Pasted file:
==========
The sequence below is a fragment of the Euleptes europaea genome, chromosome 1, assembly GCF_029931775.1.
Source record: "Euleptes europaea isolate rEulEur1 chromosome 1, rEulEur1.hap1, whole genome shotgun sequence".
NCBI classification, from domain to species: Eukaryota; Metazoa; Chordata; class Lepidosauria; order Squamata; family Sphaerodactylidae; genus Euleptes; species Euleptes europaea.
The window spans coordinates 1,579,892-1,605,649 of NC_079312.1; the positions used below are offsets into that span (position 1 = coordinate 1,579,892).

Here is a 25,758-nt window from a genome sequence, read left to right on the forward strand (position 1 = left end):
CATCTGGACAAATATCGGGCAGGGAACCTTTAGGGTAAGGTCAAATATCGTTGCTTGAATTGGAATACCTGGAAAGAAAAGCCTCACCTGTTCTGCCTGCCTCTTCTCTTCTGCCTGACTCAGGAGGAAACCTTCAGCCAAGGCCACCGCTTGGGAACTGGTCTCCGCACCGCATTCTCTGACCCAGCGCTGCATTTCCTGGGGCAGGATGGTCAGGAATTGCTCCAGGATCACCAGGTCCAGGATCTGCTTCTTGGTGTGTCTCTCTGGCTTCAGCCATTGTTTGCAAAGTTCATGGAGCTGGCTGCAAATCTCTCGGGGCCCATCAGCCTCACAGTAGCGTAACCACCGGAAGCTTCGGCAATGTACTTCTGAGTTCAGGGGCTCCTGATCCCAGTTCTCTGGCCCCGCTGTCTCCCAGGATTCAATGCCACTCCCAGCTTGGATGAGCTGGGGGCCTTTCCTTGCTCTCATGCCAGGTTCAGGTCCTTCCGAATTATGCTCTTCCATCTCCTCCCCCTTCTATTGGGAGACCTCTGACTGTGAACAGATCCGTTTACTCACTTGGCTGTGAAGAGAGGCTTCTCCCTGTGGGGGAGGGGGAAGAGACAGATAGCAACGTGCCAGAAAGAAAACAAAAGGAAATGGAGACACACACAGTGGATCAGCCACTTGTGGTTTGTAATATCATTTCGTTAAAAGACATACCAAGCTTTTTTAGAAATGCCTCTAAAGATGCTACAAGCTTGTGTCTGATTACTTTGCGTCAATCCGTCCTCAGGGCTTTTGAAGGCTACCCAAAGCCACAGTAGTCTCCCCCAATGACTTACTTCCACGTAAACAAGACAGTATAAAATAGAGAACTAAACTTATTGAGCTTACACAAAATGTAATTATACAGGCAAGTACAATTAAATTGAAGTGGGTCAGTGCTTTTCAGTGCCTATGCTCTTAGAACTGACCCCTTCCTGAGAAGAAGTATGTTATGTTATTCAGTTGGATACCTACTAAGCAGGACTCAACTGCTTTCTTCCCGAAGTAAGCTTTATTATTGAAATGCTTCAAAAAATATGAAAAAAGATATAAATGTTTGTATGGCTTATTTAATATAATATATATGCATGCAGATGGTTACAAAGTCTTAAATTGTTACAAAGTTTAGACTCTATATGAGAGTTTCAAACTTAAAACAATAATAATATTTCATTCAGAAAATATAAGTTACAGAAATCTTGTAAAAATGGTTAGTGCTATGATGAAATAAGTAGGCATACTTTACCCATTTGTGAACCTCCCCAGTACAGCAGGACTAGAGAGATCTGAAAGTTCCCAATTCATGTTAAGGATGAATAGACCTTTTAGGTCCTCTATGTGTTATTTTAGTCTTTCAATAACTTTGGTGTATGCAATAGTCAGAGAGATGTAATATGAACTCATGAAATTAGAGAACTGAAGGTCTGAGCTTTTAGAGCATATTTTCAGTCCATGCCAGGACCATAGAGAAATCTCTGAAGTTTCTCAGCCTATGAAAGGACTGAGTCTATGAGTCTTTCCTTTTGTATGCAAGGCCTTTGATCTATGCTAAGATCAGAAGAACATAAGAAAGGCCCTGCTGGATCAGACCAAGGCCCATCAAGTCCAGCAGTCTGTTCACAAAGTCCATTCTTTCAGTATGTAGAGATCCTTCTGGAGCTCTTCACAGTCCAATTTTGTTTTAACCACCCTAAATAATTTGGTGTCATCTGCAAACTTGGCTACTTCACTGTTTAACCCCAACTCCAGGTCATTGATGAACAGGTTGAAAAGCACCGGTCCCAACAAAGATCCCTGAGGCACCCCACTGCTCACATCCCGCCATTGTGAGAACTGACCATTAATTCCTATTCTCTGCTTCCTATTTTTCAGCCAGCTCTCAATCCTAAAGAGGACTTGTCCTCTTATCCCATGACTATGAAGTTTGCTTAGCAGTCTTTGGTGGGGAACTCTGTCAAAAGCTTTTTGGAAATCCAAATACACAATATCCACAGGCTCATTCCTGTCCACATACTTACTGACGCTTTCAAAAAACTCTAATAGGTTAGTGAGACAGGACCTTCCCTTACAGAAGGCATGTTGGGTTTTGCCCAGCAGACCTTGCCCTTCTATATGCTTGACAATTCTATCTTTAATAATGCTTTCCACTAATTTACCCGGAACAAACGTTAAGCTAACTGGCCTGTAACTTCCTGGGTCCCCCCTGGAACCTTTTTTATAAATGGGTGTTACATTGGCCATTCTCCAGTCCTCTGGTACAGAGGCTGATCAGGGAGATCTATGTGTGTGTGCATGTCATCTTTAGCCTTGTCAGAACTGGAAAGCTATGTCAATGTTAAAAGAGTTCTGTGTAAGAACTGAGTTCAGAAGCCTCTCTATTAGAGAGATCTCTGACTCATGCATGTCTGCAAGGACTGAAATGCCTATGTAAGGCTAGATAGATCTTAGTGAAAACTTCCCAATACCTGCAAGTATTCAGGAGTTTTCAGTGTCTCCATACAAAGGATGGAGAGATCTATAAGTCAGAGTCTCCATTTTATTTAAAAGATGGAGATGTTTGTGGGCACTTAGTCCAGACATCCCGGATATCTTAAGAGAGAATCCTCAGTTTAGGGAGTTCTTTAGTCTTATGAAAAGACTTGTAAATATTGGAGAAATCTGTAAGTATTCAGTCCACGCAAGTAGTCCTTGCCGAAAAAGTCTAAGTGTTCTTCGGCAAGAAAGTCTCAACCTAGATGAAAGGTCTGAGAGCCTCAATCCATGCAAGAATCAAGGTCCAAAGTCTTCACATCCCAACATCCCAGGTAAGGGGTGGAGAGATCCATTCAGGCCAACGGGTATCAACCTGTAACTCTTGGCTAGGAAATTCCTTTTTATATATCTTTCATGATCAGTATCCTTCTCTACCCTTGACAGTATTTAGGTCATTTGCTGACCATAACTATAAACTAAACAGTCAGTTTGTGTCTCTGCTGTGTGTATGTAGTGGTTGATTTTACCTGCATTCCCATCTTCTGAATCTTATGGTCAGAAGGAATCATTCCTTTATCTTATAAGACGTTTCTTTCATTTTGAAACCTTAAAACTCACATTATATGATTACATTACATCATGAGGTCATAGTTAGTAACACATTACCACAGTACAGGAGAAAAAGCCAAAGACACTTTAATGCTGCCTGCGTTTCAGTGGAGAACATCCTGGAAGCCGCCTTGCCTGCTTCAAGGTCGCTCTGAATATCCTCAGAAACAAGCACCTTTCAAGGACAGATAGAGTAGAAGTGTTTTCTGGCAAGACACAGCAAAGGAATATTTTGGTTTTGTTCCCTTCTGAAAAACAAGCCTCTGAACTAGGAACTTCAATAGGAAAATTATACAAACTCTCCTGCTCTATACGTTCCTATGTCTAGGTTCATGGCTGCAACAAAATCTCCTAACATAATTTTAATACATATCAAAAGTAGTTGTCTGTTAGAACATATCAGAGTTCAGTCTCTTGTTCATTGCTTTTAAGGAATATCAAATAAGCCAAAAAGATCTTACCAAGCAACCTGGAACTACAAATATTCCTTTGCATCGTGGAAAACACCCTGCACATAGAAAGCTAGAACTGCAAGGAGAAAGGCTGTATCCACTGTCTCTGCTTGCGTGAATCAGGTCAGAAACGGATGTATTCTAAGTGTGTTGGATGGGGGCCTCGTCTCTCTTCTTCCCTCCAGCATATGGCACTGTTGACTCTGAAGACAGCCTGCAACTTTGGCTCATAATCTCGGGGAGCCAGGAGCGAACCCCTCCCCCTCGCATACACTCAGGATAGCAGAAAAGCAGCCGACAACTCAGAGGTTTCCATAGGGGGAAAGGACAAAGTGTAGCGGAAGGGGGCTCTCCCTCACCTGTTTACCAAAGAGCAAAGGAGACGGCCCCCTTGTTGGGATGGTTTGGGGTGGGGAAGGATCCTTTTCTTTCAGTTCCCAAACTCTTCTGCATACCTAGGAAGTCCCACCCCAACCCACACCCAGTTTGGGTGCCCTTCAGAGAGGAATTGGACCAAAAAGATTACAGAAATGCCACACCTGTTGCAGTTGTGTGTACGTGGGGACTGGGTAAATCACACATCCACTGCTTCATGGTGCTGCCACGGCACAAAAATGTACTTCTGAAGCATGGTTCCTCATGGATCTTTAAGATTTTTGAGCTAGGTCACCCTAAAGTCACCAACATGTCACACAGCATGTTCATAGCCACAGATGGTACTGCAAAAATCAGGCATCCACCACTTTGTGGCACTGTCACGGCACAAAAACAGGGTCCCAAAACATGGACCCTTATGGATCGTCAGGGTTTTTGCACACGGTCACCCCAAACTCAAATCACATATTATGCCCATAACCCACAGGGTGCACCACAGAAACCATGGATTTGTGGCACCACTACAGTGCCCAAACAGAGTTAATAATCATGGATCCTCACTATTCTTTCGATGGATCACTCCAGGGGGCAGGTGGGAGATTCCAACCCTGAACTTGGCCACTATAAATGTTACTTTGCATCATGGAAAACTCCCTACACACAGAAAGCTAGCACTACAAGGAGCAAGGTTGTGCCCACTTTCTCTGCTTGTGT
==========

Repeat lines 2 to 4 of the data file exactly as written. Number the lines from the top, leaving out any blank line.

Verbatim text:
Source record: "Euleptes europaea isolate rEulEur1 chromosome 1, rEulEur1.hap1, whole genome shotgun sequence".
NCBI classification, from domain to species: Eukaryota; Metazoa; Chordata; class Lepidosauria; order Squamata; family Sphaerodactylidae; genus Euleptes; species Euleptes europaea.
The window spans coordinates 1,579,892-1,605,649 of NC_079312.1; the positions used below are offsets into that span (position 1 = coordinate 1,579,892).